Issues

Adding Early Childhood to City Planning – LB 880

Nebraska State Senator Matt Hansen introduced LB 880 to add an early childhood element to city comprehensive planning.

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Background:

Nebraska statute lays out guidelines for comprehensive development plans for four separate items – for metropolitan class cities, primary class cities, all other cities and counties. In all these cases, the general guidelines are the same. The comprehensive development plan is intended to be a long-range plan that helps the city or country figure out how to pursue its preferred future situation.

Statutes dictate that a planning commission of five, seven or nine members appointed by the mayor and approved by the city council, village board or county board are to offer recommendations on any comprehensive plan. Besides metropolitan class cities – which only includes Omaha – there are several facets required by statute that comprehensive plans must evaluate. The include infrastructure, schools, public utilities, housing and public facilities. Adding an early childhood element would require adding identical language to the each of the four statutes addressing comprehensive plans. Requiring that the early childhood element be mandatory only until 2022 also has precedent – in 2010, the Nebraska Legislature mandated that any new or updated comprehensive plan between July 15, 2010 and January 1 2015 include an energy element.

Early childhood education is clearly important to Nebraska communities. The Committee for Economic Development released a 2017 brief emphasizing that a quality early childhood program can improve a child’s readiness for school, which in turn leads to students who are prepared to learn and eventually enter the workforce and benefit their cities and counties economically. Evaluating and examining the facilities available to young children now can make a major difference to the children and to the future of the community as well.

Building Early Childhood Infrastructure – LB 768

Nebraska State Senator Dan Quick introduced LB 768 to help communities across Nebraska build early childhood infrastructure. Senators Crawford, Hansen, Kolowski, McCollister, Stinner, Wayne and Williams cosponsored the legislation.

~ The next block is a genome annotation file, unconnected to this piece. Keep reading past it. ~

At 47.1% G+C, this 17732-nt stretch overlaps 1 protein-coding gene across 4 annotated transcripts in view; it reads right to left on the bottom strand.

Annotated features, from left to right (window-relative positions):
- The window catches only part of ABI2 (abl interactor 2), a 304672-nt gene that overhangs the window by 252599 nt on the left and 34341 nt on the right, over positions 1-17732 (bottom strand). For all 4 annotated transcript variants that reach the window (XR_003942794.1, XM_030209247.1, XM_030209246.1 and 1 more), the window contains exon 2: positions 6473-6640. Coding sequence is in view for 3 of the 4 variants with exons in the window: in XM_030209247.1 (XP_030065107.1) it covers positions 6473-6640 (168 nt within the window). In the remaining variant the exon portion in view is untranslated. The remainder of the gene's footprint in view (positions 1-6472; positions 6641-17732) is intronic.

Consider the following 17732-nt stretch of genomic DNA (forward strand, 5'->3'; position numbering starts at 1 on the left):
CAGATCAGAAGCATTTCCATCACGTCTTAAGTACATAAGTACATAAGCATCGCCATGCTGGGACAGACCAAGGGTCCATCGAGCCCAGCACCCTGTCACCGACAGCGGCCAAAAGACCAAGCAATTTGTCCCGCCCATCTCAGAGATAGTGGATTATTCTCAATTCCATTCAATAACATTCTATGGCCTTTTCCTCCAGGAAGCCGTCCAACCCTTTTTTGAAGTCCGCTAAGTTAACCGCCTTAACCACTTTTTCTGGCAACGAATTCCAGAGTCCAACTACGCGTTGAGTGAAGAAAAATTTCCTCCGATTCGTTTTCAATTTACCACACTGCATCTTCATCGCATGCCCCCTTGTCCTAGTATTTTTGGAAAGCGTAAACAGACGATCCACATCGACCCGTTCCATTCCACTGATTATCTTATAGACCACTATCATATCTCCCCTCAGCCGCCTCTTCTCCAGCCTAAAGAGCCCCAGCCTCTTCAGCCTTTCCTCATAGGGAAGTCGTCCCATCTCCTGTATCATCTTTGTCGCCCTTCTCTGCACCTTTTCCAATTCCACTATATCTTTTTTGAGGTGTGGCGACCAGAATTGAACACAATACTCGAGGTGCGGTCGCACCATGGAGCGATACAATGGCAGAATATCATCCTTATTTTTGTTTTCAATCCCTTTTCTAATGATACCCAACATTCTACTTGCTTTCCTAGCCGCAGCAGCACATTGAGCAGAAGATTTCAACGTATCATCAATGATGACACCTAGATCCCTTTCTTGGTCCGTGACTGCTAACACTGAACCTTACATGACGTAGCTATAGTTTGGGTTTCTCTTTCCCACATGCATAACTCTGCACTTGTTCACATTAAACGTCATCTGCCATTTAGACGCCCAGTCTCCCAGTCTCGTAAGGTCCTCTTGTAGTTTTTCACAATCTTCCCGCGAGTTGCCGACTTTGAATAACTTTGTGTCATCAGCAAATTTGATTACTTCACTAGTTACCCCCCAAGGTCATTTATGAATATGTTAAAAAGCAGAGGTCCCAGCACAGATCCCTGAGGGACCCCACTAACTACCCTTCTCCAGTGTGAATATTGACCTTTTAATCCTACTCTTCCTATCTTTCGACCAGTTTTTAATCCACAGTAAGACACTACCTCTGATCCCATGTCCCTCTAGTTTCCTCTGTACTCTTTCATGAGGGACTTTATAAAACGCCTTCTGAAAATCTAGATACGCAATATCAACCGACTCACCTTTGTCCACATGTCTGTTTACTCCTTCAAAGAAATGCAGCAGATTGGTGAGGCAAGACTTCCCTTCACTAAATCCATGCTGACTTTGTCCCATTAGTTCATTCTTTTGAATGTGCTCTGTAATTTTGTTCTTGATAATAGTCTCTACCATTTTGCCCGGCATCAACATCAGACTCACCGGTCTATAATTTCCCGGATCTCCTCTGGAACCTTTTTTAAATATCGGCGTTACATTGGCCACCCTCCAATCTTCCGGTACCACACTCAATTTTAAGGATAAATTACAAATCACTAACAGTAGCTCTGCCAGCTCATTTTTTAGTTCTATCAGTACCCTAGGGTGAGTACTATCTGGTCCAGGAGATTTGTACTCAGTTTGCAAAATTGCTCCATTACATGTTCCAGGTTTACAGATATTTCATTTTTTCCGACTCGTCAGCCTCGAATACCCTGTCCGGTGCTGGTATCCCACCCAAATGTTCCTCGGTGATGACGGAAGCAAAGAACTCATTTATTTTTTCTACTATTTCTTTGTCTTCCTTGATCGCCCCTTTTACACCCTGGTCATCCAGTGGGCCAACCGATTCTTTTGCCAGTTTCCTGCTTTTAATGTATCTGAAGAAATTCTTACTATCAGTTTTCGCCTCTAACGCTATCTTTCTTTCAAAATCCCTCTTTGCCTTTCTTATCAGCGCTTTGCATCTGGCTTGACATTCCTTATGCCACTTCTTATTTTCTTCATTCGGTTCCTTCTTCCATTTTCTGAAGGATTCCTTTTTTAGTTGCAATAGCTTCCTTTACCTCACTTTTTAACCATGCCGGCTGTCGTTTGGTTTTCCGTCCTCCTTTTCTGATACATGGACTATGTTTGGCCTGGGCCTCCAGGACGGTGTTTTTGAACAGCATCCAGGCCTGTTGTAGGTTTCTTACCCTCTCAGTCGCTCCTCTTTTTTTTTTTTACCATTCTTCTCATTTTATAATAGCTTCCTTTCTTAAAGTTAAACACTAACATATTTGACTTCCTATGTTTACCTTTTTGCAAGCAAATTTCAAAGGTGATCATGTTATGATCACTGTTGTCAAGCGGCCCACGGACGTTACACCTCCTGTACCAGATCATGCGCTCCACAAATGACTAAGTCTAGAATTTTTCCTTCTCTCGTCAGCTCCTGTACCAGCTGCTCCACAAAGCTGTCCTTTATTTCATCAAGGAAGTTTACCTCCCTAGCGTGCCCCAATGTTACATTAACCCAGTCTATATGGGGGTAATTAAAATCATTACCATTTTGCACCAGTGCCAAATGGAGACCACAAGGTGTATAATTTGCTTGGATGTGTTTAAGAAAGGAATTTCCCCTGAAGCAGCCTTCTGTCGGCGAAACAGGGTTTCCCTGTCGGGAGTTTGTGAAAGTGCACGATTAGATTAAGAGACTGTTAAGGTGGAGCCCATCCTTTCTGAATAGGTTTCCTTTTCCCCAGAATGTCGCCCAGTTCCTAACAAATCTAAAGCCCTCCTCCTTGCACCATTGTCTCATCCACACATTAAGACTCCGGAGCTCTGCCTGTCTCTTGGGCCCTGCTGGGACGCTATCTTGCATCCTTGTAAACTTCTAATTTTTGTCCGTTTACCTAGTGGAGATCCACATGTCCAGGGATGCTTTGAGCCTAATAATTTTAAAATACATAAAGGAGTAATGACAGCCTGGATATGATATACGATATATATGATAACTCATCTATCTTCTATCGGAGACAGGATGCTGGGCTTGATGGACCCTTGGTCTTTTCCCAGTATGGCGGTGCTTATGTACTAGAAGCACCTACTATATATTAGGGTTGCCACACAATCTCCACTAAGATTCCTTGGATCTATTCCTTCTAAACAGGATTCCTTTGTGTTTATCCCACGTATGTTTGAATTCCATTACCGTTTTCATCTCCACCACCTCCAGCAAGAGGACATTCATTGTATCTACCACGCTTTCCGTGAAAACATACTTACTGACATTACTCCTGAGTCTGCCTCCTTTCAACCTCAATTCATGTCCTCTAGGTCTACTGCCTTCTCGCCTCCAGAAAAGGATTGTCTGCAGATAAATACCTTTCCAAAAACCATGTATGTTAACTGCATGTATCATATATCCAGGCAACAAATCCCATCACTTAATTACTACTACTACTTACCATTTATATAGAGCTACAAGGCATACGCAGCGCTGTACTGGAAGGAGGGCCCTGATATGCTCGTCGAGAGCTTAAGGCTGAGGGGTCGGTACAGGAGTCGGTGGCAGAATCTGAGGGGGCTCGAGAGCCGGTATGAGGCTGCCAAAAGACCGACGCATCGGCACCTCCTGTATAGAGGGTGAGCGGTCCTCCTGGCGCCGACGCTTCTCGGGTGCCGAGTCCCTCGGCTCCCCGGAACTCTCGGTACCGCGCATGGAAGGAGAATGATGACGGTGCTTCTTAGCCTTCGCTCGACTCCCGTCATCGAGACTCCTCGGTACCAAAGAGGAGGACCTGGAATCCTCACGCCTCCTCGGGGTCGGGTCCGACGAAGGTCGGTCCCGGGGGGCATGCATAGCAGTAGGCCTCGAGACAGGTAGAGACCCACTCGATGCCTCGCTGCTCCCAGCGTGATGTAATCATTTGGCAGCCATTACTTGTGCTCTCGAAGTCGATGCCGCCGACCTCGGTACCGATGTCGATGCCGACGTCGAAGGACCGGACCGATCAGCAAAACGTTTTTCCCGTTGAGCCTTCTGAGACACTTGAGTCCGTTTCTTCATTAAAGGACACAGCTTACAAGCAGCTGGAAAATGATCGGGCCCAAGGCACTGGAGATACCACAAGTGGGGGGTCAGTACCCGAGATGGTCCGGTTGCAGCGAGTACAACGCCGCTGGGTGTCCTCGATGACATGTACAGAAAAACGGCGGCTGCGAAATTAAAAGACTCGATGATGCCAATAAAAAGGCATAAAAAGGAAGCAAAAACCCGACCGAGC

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Background: 

Over 25 years, the people of Nebraska approved and the Nebraska Legislature created a program allowing cities and villages to appropriate local funds, with approval of local voters, to economic development purposes. Since then, 68 Nebraska communities have held positive referendums on using this funding, often called 840 funding after the legislative bill that created the program, to offer loans, grants and other activities.

Since the program emphasizes local control, Nebraska’s communities have been able to use 840 funds to satisfy their community’s specific economic needs. Fremont has used 840 funds on street construction, renovation of public buildings and more general economic development. O’Neill has used 840 funds to create jobs and increase housing. Blair has considered using 840 funds for film production — a more unique cause that shows how widely 840 funds can be used to benefit a community economically.

Allowing LB840 funds to be directed towards early childhood infrastructure development would be a logical extension of this successful program. Nobel economist James J. Heckman released a study in 2017 demonstrating that high-quality early childhood programs for at-risk children can deliver a 13% per child per year return on investment. Given the emphasis on programs being high-quality, it would be important that LB 840 funds only be allowed for programs that are viewed as high quality under Nebraska’s Step Up to Quality Child Care Act. Under this act, Nebraska’s early childhood programs are judged on a five-step scale, with step-five being the best. Only programs rated step-three or above would b eligible for 840 funding.

The Committee for Economic Development released a brief in 2017 emphasizing that the first years of life and providing quality childhood education programs are imperative to school readiness, which in turn leads to students who have a head start in their education, which leads to their eventual preparedness to enter the workforce and benefit their communities economically. Jeff Yost, President and CEO of the Nebraska Community Foundation has emphasized that a small amount of investment in our state’s communities can have a major impact. Investing in education pays dividends for communities of all sizes and strengthens our state as a whole.